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2.3.9 Special Positions

Dia. 2-23-1 is the famous Fujimura problem. This is in principle the same as a bent four in the corner. After connecting on the upper edge, Black can eliminate all ko threats, then capture White as in Dia. 2-23-2. In some cases, however, it will not be possible to eliminate all ko threats, so White cannot be considered unconditionally dead. How should these stones be removed? This is an important rules question.

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Dia. 2-23-1 Dia. 2-23-2

Dia. 2-24-1 is another very interesting problem. Black is of course free to make the position a seki, but it is also possible for him to eliminate all White's ko threats, then play to capture White as in Dias. 2-24-2 and 2-24-3. But in the meantime White may have eliminated all Black's ko threats. Since the outcome of this position depends on whether both sides' ko threats can be eliminated, it is similar to a thousand-year ko.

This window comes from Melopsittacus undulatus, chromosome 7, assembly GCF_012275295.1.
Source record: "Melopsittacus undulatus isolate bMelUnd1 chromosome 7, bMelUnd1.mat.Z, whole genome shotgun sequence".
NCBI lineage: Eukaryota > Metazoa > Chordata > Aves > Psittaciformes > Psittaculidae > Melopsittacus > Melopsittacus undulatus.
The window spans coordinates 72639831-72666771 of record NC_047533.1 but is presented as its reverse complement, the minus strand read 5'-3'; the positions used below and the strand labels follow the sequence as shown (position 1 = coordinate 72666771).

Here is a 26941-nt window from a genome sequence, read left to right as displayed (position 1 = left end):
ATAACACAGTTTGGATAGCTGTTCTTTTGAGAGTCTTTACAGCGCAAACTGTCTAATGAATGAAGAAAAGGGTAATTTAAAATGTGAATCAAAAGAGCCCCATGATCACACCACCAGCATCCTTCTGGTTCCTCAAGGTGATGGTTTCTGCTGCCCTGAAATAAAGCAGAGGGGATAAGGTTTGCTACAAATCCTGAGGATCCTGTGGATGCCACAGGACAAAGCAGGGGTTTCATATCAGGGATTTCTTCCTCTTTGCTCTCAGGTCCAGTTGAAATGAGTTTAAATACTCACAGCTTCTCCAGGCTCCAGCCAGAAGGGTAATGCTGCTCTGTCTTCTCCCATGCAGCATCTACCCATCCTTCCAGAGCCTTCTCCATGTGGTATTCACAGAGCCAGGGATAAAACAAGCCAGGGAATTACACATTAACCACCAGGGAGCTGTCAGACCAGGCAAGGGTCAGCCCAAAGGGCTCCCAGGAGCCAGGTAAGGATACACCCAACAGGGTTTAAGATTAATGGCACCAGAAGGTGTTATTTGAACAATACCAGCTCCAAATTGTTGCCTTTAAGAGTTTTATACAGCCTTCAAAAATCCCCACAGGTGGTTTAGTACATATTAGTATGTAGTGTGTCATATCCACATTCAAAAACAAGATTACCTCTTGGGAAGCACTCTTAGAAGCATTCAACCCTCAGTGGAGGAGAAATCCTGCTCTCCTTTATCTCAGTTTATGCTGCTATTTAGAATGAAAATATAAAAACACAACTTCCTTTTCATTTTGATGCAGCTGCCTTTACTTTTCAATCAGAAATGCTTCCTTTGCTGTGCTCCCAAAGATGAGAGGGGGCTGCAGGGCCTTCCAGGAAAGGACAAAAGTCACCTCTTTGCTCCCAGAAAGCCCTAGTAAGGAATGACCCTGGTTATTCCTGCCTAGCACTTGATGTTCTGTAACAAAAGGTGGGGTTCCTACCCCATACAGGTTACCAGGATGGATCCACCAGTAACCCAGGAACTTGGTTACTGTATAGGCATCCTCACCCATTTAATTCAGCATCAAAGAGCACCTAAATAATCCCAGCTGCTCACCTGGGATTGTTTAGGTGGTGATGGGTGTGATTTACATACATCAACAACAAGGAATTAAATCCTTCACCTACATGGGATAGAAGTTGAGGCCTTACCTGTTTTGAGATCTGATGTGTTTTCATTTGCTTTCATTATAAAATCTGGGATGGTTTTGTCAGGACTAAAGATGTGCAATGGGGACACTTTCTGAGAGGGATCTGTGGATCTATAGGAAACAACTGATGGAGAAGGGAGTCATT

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Dia. 2-24-1 Dia. 2-24-2
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Dia. 2-24-3
4: pass

Various other odd positions have been devised, but we have seen the majority of them. Although many problem patterns have already been discovered, still more unusual positions may appear in the future. For that reason, an important guideline in formulating the rules is that it is dangerous to make exceptions, or to make complicated rules.

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